Spc. Ryan Hallock / DVIDS via EPA file
U.S. Army Staff Sgt. Robert Bales, seen here at the National Training Center in Fort Irwin, Calif., Aug. 23, 2011, is accused of murdering 16 Afghan villagers.
The case of a decorated U.S. Army sergeant accused of murdering 16 civilians in two Afghanistan villages will proceed to a court-martial and he could face the death penalty if convicted, the Army said Wednesday.
The military’s General Court-Martial Convening Authority this week referred charges against Staff Sgt. Robert Bales to a general court-martial. The decision came after a review of evidence from a pretrial hearing last month.
No date has been set for the court-martial, which will be held at Joint Base Lewis-McChord south of Tacoma, Wash.
Bales, 39, faces charges of premeditated murder and other crimes in the predawn shooting and stabbing attack on two villages in southern Afghanistan early on March 11. Prosecutors say he left his remote base, attacked one village, returned to the base, and then slipped away again to attack another nearby compound.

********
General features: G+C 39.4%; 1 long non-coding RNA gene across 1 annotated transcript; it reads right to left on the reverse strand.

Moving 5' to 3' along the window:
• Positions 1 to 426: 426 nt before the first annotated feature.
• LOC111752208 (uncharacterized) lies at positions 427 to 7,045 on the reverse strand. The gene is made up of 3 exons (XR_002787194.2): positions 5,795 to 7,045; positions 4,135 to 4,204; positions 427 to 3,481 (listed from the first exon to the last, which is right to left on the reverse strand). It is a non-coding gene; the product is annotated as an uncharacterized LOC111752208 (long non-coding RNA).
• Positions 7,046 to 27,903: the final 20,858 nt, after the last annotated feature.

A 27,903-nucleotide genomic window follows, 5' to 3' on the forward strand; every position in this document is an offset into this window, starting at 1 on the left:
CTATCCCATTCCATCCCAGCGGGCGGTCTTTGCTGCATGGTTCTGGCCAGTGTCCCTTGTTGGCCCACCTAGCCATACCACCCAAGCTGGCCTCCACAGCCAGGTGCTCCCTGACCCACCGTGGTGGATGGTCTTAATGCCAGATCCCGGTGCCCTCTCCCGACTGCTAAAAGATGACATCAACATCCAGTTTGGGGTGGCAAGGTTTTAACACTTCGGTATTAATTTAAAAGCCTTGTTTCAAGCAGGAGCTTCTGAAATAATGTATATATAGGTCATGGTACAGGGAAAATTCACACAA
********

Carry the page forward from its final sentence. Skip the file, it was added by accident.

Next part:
Sixteen people were killed, nine of them children, and six other civilians wounded.
Army prosecutors have suggested Bales went on the rampage in revenge for a bomb attack on his unit in which a fellow soldier lost a leg.
At the time, Bales, an 11-year Army veteran, was assigned to 2nd Battalion, 3rd Infantry Regiment, 3rd Stryker Brigade Combat Team and was serving his fourth combat tour. He is currently being held at the Northwest Joint Regional Confinement Facility at Joint Base Lewis-McChord.
For the death penalty to be imposed, the court-martial members must unanimously find: the service member is guilty of the eligible crime; at least one aggravating factor exists; and that the aggravating factor must substantially outweigh any extenuating or mitigating circumstances.
The charges are merely accusations and the accused is presumed innocent until proven guilty.
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